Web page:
Megahedron—A 3D Graphics Environment

Megahedron is a modeler and 3D graphics engine that uses an interpreted language similar to POV-Ray's scene description language.
Summary

Overall I found the feature set of Megahedron to be quite extensive. The documentation blows away anything else I've seen for a tool of this nature. I'm constantly looking for tools which can easily be picked up by a novice user. Megahedron certainly falls into this category simply on the strength of the documentation and sample programs. It is, however, not perfect. See Sidebars 1 and 2 for lists of Megahedron' pros and cons.

Megahedron Pros

Megahedron Cons

At one point the “Introduction to 3D Coordinates” says it is not necessary to know algebra or trigonometry to use Megahedron. Possibly true, but without either what you can do with Megahedron will be severely limited. Face it, knowing how to place objects in 3D requires not just an understanding of geometry, but trigonometry as well.

One area I didn't cover in this review is the rendering engine. I didn' do many full renders due to time constraints on my system. (I had other renderings running and needed to keep a little system time for other work.) If you get a chance to try Megahedron and can compare it with BMRT and/or POV-Ray (or any other renderers that run on Linux) feel free to write it up and pass it on to me. Chances are good I'll include it in a future “Graphics Muse” column in Linux Gazette.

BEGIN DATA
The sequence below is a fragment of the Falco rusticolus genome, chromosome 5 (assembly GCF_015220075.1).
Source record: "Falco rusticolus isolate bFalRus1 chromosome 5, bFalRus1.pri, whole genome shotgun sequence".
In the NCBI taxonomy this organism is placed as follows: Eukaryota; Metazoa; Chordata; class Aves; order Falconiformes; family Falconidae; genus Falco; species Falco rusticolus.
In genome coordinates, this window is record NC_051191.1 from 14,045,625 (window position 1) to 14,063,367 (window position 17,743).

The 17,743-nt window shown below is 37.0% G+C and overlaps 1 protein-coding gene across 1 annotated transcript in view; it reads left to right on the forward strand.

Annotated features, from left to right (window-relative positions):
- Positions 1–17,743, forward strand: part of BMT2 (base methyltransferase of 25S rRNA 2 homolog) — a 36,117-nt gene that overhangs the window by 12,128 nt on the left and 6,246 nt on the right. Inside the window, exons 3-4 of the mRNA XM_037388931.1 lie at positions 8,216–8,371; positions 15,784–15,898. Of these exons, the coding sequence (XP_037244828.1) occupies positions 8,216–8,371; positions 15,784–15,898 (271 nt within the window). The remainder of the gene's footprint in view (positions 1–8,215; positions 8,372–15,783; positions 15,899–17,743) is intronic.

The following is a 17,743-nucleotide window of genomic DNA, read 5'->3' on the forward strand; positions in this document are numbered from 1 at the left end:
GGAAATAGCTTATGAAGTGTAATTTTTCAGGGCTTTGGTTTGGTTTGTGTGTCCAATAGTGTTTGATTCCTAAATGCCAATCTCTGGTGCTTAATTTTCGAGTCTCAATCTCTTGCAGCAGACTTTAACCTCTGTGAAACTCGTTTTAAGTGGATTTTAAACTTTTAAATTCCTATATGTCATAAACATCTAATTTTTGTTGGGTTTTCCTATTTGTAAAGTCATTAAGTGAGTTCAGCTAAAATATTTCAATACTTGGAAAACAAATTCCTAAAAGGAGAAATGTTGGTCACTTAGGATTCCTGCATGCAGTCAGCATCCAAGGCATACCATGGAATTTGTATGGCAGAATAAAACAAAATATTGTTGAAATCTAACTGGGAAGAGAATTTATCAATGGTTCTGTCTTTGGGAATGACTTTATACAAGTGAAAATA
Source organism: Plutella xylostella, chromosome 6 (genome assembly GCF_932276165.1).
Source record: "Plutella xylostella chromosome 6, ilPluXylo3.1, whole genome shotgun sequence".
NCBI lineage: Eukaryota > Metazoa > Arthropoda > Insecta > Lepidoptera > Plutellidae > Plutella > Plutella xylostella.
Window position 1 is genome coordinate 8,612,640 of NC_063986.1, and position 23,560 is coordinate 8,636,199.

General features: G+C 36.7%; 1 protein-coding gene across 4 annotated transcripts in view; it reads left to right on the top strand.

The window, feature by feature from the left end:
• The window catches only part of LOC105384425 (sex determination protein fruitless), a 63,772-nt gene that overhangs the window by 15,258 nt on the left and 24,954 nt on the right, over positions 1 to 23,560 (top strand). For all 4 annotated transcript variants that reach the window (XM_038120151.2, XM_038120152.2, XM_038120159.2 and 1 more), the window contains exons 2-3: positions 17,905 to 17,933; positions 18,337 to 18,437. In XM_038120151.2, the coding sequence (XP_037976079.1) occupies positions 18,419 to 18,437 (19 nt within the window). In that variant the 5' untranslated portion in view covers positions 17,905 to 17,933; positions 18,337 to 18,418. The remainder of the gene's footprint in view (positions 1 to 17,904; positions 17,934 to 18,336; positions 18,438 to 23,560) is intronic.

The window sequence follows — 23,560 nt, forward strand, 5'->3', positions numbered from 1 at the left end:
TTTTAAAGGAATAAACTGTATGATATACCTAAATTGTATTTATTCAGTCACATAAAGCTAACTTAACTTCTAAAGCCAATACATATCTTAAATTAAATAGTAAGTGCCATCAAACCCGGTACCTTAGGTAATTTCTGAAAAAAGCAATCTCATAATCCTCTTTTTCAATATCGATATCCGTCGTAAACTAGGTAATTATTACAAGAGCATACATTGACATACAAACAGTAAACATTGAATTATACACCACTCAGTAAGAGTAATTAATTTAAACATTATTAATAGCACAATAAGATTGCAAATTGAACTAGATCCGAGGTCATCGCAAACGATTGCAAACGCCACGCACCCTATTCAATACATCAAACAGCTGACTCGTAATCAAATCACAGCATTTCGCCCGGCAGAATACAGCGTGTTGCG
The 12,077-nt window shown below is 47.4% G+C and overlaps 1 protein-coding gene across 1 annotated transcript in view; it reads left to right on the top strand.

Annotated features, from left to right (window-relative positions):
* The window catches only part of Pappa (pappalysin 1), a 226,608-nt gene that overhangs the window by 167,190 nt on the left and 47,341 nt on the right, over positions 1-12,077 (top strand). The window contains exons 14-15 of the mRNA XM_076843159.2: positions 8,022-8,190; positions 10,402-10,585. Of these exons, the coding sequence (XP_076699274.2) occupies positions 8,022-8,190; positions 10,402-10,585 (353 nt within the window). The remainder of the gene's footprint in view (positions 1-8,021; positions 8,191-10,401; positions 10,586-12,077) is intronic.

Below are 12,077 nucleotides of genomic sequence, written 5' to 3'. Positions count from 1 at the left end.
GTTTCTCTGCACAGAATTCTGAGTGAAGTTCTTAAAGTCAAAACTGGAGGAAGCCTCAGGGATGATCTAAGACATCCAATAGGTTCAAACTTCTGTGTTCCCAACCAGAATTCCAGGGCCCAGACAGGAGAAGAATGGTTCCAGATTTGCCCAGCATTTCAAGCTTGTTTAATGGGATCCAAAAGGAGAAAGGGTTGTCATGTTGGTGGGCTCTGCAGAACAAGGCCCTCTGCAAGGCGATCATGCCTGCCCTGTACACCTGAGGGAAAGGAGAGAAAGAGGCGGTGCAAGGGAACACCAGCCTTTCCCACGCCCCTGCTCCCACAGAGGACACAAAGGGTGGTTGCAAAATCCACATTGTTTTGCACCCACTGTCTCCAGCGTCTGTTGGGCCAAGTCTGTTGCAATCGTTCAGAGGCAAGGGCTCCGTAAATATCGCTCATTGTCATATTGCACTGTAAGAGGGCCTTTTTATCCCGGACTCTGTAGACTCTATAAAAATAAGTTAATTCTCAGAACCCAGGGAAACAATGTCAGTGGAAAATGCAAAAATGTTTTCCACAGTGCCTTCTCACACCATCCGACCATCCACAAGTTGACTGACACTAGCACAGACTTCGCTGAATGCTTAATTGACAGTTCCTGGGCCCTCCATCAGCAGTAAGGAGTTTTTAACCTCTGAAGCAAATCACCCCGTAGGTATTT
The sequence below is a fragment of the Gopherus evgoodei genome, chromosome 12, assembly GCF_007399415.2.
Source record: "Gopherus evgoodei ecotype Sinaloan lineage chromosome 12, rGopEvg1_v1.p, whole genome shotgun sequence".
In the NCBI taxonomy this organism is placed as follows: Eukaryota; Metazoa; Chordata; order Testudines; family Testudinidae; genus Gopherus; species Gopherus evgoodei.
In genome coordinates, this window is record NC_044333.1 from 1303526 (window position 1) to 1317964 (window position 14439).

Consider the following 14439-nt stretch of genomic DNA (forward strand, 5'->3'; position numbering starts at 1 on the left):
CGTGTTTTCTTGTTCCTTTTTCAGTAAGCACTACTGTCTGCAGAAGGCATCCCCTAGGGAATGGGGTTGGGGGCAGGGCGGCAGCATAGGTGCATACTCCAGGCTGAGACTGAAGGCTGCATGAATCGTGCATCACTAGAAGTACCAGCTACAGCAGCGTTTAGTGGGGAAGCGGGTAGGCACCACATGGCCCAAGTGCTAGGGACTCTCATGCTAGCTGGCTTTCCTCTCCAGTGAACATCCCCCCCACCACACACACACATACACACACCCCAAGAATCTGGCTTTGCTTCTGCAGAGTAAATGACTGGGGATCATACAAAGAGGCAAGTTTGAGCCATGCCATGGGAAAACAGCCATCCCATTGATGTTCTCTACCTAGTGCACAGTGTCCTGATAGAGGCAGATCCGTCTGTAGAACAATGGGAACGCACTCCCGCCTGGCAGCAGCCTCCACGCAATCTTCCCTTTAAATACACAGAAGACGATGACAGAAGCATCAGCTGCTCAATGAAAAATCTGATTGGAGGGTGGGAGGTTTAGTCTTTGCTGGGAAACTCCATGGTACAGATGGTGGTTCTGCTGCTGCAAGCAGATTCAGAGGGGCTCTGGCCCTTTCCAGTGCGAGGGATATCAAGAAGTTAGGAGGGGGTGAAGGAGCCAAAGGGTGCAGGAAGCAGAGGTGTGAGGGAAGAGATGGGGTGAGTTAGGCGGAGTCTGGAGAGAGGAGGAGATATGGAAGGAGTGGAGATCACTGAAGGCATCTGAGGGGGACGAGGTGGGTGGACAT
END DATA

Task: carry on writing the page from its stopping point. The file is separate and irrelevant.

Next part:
Despite the problems mentioned, I think Megahedron would be a good way for new users to get started with 3D images. Experienced users might find the animation capabilities quite useful as well, although the animations might not be as impressive with the builtin renderer. It's difficult to say without more detailed images that make full use of the shading language. The documentation is quite extensive and well written and the licensing is user friendly. I would recommend this package to anyone interested in learning more about 3D graphics.

Michael J. Hammel is an X Windows and applications software engineer for EMASS in Denver, CO. He is the author of the “Graphics Muse” column in the Linux Gazette, keeper of the Linux Graphics Mini-HOWTO and co-author of The Unix Web Server Book from Ventana. His interests outside of computers include 5K/10K races, Thai food and gardening. He suggests if you have any serious interest in finding out more about him, you visit his home pages at http://www.csn.net/~mjhammel. He can be reached via e-mail at mjhammel@csn.net.

______________________

Webinar
One Click, Universal Protection: Implementing Centralized Security Policies on Linux Systems

As Linux continues to play an ever increasing role in corporate data centers and institutions, ensuring the integrity and protection of these systems must be a priority. With 60% of the world's websites and an increasing share of organization's mission-critical workloads running on Linux, failing to stop malware and other advanced threats on Linux can increasingly impact an organization's reputation and bottom line.

Learn More

Sponsored by Bit9

Webinar
Linux Backup and Recovery Webinar

Most companies incorporate backup procedures for critical data, which can be restored quickly if a loss occurs. However, fewer companies are prepared for catastrophic system failures, in which they lose all data, the entire operating system, applications, settings, patches and more, reducing their system(s) to “bare metal.” After all, before data can be restored to a system, there must be a system to restore it to.

In this one hour webinar, learn how to enhance your existing backup strategies for better disaster recovery preparedness using Storix System Backup Administrator (SBAdmin), a highly flexible bare-metal recovery solution for UNIX and Linux systems.

Learn More

Sponsored by Storix